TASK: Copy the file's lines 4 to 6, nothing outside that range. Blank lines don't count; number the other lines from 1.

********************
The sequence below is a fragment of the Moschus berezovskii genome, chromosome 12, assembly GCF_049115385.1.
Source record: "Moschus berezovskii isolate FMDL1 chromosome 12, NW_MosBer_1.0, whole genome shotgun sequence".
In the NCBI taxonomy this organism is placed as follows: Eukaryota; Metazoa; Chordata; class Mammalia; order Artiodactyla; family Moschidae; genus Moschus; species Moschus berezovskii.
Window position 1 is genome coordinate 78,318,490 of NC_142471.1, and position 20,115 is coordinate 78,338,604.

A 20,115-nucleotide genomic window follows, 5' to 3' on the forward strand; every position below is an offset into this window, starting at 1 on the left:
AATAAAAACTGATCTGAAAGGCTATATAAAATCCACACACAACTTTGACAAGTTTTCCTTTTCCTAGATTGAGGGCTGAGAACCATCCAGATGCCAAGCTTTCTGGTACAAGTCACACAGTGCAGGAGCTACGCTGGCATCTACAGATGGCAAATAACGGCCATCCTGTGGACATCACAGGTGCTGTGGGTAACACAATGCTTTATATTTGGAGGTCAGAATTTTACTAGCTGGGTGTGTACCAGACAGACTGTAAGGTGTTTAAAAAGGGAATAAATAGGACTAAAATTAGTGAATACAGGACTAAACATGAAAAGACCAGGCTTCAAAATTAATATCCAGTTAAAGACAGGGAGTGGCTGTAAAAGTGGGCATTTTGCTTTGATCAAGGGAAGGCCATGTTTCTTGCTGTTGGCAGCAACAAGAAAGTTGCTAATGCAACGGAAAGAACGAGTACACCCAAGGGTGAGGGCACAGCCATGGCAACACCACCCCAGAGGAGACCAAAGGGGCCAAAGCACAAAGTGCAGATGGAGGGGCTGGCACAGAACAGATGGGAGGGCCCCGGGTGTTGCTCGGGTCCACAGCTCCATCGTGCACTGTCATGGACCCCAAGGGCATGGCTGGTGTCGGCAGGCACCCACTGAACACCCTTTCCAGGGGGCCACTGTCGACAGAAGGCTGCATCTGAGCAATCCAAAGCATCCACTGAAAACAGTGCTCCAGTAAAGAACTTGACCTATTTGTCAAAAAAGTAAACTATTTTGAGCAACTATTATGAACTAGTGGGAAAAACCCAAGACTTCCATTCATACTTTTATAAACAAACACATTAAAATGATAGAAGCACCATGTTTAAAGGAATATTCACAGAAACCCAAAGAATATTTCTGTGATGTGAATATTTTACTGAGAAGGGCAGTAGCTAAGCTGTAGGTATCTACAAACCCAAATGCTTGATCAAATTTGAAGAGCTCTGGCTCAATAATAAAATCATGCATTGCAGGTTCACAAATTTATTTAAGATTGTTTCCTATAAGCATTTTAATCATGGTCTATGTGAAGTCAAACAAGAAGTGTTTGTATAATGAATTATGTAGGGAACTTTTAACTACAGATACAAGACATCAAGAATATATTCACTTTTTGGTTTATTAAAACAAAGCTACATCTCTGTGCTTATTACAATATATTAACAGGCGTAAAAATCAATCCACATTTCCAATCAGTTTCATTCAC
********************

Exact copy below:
Window position 1 is genome coordinate 78,318,490 of NC_142471.1, and position 20,115 is coordinate 78,338,604.

A 20,115-nucleotide genomic window follows, 5' to 3' on the forward strand; every position below is an offset into this window, starting at 1 on the left:
AATAAAAACTGATCTGAAAGGCTATATAAAATCCACACACAACTTTGACAAGTTTTCCTTTTCCTAGATTGAGGGCTGAGAACCATCCAGATGCCAAGCTTTCTGGTACAAGTCACACAGTGCAGGAGCTACGCTGGCATCTACAGATGGCAAATAACGGCCATCCTGTGGACATCACAGGTGCTGTGGGTAACACAATGCTTTATATTTGGAGGTCAGAATTTTACTAGCTGGGTGTGTACCAGACAGACTGTAAGGTGTTTAAAAAGGGAATAAATAGGACTAAAATTAGTGAATACAGGACTAAACATGAAAAGACCAGGCTTCAAAATTAATATCCAGTTAAAGACAGGGAGTGGCTGTAAAAGTGGGCATTTTGCTTTGATCAAGGGAAGGCCATGTTTCTTGCTGTTGGCAGCAACAAGAAAGTTGCTAATGCAACGGAAAGAACGAGTACACCCAAGGGTGAGGGCACAGCCATGGCAACACCACCCCAGAGGAGACCAAAGGGGCCAAAGCACAAAGTGCAGATGGAGGGGCTGGCACAGAACAGATGGGAGGGCCCCGGGTGTTGCTCGGGTCCACAGCTCCATCGTGCACTGTCATGGACCCCAAGGGCATGGCTGGTGTCGGCAGGCACCCACTGAACACCCTTTCCAGGGGGCCACTGTCGACAGAAGGCTGCATCTGAGCAATCCAAAGCATCCACTGAAAACAGTGCTCCAGTAAAGAACTTGACCTATTTGTCAAAAAAGTAAACTATTTTGAGCAACTATTATGAACTAGTGGGAAAAACCCAAGACTTCCATTCATACTTTTATAAACAAACACATTAAAATGATAGAAGCACCATGTTTAAAGGAATATTCACAGAAACCCAAAGAATATTTCTGTGATGTGAATATTTTACTGAGAAGGGCAGTAGCTAAGCTGTAGGTATCTACAAACCCAAATGCTTGATCAAATTTGAAGAGCTCTGGCTCAATAATAAAATCATGCATTGCAGGTTCACAAATTTATTTAAGATTGTTTCCTATAAGCATTTTAATCATGGTCTATGTGAAGTCAAACAAGAAGTGTTTGTATAATGAATTATGTAGGGAACTTTTAACTACAGATACAAGACATCAAGAATATATTCACTTTTTGGTTTATTAAAACAAAGCTACATCTCTGTGCTTATTACAATATATTAACAGGCGTAAAAATCAATCCACATTTCCAATCAGTTTCATTCAC